30 Minute Full Body HIIT Workout: Total Body Resistance And Cardio

full body HIIT workouts are a great way to build muscle and improve your cardiovascular fitness at the same time

Full body HIIT workouts are a great way to build muscle and improve your cardiovascular fitness at the same time. 

A full body HIIT workout will combine compound lifts, bodybuilding movements, fast-paced bodyweight exercises, and various cardio machines (bikes, rowers, and treadmills).  

In this article, we give you five examples of 30-minute full body HIIT workouts that incorporate total body resistance and cardio.  For more workout ideas, download the Fitbod app and try free workouts.  

Full Body HIIT Workouts: Overview

Like it’s name implies, high intensity interval training (HIIT) is a training methodology that has you perform a movement of modality at high intensity (above 80-85% of heart rate max) for a short period of time, followed by a longer period on lower intensity or rest. 

This ratio between high intensity and low intensity/rest can vary based on the overall goal of the workout.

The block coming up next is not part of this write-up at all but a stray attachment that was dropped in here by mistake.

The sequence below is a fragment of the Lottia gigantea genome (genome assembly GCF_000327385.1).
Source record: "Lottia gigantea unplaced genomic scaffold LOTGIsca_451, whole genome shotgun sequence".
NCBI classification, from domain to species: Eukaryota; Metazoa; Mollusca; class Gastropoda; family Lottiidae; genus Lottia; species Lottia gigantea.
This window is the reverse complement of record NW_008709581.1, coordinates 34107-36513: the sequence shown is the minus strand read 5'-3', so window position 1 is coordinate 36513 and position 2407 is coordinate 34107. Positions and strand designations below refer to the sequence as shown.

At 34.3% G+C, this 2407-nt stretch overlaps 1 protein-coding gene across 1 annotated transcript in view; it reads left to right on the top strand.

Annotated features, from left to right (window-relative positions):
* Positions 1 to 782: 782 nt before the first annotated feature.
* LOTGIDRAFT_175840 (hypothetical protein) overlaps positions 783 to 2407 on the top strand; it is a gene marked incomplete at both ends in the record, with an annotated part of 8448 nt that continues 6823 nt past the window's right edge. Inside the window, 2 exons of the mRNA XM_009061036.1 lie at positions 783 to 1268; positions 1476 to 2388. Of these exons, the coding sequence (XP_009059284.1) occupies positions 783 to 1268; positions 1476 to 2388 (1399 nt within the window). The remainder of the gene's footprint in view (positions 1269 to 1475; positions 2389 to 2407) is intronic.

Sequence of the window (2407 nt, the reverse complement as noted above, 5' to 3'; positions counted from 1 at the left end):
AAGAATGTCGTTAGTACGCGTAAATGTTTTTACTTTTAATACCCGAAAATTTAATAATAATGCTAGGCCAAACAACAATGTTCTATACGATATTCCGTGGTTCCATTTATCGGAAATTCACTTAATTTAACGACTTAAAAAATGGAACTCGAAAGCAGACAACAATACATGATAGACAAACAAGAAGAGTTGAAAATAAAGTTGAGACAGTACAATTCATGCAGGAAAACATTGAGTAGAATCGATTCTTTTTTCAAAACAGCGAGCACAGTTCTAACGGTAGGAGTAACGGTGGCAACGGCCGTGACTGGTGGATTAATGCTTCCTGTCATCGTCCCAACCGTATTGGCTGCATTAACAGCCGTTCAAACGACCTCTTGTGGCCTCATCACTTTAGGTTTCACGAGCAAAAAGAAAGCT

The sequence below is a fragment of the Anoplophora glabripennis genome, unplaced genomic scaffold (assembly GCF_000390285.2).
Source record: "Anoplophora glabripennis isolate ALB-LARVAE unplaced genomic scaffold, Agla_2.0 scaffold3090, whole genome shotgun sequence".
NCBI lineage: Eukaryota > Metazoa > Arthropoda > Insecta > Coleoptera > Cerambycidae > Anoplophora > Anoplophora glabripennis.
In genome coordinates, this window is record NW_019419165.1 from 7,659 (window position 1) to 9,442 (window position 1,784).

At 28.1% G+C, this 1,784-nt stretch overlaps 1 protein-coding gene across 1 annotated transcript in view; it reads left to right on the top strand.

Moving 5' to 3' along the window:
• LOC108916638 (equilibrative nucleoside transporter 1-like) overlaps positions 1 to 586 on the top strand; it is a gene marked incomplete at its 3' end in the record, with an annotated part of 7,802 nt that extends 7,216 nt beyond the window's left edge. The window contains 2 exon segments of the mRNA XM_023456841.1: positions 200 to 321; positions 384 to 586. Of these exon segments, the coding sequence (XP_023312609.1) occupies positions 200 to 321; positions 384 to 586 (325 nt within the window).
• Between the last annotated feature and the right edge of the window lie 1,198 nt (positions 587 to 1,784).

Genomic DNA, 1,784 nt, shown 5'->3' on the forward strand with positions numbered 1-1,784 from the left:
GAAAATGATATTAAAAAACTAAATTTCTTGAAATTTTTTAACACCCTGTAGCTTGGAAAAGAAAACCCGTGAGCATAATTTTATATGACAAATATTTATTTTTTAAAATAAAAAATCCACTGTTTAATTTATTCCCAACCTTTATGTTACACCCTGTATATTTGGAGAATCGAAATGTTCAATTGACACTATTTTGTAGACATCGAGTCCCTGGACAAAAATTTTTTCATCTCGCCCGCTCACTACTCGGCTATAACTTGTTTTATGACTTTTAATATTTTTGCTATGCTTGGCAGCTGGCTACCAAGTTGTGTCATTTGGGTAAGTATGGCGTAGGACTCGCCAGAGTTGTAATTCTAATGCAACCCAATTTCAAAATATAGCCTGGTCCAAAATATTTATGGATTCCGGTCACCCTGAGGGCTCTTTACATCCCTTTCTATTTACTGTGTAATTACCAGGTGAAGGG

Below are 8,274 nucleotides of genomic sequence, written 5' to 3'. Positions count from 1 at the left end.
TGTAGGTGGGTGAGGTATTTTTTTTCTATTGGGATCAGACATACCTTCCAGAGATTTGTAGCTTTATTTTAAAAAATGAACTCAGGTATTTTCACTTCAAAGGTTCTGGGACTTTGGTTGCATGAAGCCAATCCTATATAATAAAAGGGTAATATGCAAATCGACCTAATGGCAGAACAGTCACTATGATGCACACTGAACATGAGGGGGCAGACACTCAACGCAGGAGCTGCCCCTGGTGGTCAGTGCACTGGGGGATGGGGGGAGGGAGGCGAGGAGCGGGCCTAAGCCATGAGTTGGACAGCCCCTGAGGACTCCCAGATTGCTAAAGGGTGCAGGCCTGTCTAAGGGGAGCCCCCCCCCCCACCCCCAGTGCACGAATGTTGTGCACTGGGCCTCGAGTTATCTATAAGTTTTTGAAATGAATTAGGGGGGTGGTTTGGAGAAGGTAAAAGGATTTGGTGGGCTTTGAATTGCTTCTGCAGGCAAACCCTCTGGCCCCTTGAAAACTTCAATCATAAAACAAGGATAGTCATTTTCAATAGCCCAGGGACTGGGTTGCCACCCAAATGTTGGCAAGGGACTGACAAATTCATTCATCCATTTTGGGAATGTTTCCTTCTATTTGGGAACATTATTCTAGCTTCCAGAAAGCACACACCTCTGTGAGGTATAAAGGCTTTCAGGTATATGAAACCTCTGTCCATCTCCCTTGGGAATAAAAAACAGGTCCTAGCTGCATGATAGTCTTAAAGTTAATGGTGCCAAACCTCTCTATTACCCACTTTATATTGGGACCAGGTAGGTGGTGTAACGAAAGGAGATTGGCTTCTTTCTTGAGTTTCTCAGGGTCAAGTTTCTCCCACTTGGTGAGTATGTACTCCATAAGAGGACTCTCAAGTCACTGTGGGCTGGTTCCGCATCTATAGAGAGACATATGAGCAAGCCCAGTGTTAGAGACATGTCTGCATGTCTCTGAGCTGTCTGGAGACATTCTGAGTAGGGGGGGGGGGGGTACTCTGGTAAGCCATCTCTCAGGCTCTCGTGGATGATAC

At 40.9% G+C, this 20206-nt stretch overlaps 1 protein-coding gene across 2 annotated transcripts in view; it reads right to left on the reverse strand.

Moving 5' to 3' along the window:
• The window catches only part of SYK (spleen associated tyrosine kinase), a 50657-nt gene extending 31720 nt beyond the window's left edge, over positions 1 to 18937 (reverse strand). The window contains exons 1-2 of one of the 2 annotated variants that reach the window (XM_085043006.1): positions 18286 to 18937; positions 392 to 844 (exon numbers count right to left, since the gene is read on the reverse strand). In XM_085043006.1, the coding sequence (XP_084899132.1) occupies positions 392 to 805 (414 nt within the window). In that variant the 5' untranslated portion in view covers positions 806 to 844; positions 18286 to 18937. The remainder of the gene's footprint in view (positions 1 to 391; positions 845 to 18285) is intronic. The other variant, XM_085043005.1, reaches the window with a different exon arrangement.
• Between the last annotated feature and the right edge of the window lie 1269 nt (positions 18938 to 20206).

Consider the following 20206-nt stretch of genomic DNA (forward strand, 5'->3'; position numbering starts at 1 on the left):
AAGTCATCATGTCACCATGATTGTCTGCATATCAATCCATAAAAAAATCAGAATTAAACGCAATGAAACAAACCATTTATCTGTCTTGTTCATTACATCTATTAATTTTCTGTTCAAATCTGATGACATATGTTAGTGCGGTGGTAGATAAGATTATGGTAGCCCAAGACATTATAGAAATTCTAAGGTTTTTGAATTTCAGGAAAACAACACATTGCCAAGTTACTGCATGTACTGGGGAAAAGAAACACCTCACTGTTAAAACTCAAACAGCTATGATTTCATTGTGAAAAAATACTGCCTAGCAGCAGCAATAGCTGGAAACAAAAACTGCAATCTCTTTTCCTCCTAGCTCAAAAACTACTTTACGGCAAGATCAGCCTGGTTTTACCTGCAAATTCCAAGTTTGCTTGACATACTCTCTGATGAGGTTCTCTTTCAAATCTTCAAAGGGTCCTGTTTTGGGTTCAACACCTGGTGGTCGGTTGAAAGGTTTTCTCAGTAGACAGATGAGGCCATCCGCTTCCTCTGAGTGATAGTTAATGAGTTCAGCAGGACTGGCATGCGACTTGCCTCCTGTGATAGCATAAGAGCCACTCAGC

The shorter bursts of time allow you to push yourself to harder levels of intensity than you wouldn’t normally be able to achieve if you had to hold that intensity longer. In doing so, you are able to increase VO2 max, increase muscle lactate thresholds, and become more accustomed to training at high intensities. 

This also means you are able to accomplish more intense work, in less amounts of time, which is why many athletes and fitness goers who are short on time turn to HIIT to attack their fitness goals in an effective manner.

Check out our other HIIT workout guides for more info: 

What Are The Benefits of Full Body HIIT Workouts?

what are the benefits of full body hiit workouts

Working out has many benefits, however training at higher intensities can offer some unique benefits that make HIIT attractive to many gym goers.